Inspirational Burnley mum set to become 'period coach' for schoolgirls across East Lancashire
"I think I have found my calling."
Those are the words of Sam Wright, the inspirational Burnley mum of two who singlehandedly launched a project to donate sanitary products to vulnerable girls and women.
Sam launched Project Health and Hygiene after hearing the shocking statistic that 137,700 girls in the UK miss school because they cannot afford or don't have access to essential sanitary product
Along with a team of volunteers and supporters, Sam handed out an incredible 20,000 period 'pamper packs' across the town in a matter of months, starting in September last year.
The project was launched from the BEST Centre sports facility in Hapton, the business Sam has owned and run with her husband Darren for the past decade. Also home to Burnley Gymnastics Club, coaches, children and their parents have all played a role in supporting the project through donations and also by helping to put the packs together.
The packs, funded by a National Lottery grant, contained sanitary products and items such as a body spray, facemask or mini lip gloss, mascara and other items to provide a confidence boost.
It was the heart breaking stories that Sam has heard while handing out the packs, including women having to use newspaper, socks and old t shirts instead of sanitary products, that made her realise how desperate the need is, for both products and education about periods.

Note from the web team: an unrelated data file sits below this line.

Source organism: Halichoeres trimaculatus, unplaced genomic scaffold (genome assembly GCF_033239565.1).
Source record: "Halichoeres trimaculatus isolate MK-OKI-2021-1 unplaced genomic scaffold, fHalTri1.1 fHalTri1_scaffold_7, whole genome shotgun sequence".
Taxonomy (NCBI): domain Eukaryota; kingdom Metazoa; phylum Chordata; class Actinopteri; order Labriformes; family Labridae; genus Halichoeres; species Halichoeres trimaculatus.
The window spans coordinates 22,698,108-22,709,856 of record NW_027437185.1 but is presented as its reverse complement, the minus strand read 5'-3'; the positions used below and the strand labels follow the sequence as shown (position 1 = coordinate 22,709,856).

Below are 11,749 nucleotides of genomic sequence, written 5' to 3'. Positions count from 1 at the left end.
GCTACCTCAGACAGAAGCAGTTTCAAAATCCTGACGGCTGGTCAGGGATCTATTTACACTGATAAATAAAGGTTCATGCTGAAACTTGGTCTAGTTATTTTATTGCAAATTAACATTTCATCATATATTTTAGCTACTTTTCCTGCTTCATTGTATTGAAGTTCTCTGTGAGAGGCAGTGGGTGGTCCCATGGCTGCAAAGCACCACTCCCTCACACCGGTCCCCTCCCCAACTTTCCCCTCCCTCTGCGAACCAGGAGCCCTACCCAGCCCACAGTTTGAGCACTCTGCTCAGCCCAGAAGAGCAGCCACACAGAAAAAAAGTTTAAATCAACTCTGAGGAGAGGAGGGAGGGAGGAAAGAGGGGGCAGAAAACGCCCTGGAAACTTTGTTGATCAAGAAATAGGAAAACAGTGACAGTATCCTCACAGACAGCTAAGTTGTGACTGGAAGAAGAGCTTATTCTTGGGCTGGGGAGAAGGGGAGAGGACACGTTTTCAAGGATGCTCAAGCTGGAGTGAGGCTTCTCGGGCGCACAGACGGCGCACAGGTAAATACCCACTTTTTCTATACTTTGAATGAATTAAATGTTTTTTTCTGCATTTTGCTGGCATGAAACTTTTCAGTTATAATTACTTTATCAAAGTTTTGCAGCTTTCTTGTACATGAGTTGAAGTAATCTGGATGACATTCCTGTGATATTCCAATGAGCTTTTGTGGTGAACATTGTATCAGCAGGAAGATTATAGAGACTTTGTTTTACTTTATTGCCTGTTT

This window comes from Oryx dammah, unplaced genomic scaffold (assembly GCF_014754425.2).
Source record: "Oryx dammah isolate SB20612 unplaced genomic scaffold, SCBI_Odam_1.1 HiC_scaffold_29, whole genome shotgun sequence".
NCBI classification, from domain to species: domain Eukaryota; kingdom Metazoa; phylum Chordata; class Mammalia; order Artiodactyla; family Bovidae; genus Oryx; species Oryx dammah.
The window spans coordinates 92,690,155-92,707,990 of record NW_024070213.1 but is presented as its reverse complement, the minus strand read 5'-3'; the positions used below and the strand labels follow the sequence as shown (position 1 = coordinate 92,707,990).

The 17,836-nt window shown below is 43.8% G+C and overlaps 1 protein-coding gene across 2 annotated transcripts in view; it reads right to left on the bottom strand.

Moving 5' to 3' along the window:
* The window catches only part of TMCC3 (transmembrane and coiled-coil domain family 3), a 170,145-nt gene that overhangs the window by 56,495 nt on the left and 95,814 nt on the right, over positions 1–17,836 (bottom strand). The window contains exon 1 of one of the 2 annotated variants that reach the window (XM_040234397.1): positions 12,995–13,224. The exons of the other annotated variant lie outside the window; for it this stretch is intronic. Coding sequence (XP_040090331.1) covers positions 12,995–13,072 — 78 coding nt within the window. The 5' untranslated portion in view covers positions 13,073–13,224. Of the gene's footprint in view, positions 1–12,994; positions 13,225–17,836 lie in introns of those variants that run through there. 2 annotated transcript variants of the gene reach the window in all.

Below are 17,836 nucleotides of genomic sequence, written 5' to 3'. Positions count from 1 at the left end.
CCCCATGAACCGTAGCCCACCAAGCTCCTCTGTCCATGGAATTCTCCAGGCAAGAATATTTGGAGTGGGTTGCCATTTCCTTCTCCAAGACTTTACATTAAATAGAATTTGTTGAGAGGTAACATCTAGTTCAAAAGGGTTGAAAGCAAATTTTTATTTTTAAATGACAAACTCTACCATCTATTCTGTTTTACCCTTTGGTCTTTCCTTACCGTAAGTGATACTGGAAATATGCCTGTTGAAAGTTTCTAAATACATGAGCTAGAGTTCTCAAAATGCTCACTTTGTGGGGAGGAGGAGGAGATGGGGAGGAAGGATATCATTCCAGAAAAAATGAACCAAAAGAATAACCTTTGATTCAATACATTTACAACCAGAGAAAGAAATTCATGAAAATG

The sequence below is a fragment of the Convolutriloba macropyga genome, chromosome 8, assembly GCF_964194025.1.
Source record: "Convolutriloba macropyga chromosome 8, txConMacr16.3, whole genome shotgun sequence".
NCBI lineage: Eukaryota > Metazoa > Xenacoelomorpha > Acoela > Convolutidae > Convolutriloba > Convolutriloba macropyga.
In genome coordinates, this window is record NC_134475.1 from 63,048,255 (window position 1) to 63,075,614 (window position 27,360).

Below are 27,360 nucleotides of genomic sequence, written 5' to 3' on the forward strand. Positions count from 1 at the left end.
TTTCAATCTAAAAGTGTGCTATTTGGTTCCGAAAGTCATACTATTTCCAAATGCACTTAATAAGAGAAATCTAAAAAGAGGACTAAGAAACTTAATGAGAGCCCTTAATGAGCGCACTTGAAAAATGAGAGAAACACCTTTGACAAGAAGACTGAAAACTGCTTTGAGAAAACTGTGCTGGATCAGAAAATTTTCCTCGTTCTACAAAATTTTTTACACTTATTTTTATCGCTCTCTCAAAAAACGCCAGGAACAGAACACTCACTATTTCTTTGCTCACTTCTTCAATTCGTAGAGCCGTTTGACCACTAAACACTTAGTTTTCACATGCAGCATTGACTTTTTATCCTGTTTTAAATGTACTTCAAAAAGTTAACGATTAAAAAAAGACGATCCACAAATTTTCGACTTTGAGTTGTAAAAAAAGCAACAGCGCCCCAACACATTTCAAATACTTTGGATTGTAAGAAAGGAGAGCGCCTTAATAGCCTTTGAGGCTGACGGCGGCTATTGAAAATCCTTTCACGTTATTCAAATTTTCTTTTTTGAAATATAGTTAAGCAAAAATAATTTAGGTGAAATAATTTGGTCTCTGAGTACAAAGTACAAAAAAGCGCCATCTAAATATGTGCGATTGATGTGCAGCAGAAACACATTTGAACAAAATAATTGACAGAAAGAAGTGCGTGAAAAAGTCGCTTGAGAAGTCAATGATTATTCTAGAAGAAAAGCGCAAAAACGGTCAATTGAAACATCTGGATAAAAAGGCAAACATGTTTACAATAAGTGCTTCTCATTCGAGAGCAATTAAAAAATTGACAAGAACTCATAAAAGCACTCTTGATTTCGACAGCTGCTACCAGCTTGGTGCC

‘Period poverty’ means being unable to access sanitary products and having a poor knowledge of menstruation, often due to financial constraints. In the UK, one in 10 girls can’t afford to buy menstrual products, while one in seven have struggled to afford them, according to a representative survey of 1,000 girls and young women aged 14-21 by Plan International UK.
Downcast after she was turned down for a series of grants to move the project forward, Sam refused to give up and came up with the idea of becoming a 'period coach.'
"The need is out there and while I felt gutted about being turned down for the grants I knew I just couldn't give up because this means so much to me," said Sam.
From September, Sam will be going into high schools across East Lancashire, to run workshops showing students how to use sanitary products.
From showing them the practical basics in a series of gender inclusive workshops, Sam will also talk to the students about everything associated with periods... from period pains and skin blemishes to banishing the stigma attached to periods as being something not to be talked about. She will also be going into primary schools to run workshops for year five and six students.
Schools will pay Sam and a portion of the money will go towards buying in sanitary products for women who need them. Well wishers are continuing to support her with donations and fundraising and her friend Amy Woods recently raised £540 by taking part in the Yorkshire Warrior 10k obstacle race.
Sam (33) who is mum to Ella ( eight) and five-year-old Louis has already run a couple of test workshops at The Best Centre, to a very positive response.
She said: "We can't assume that parents will teach their children about periods, for many different reasons.
"Some are just too embarrassed to do it or they believe it's the responsibility of school.
"But it's so important these young girls and women have the information to hand so they know what it happening to their bodies, how to cope with it and to deal with it with confidence and know they can carry on with their lives and whatever activities they are doing."
Along with her new role Sam is also preparing a campaign to lobby the government to make sanitary products free for all females.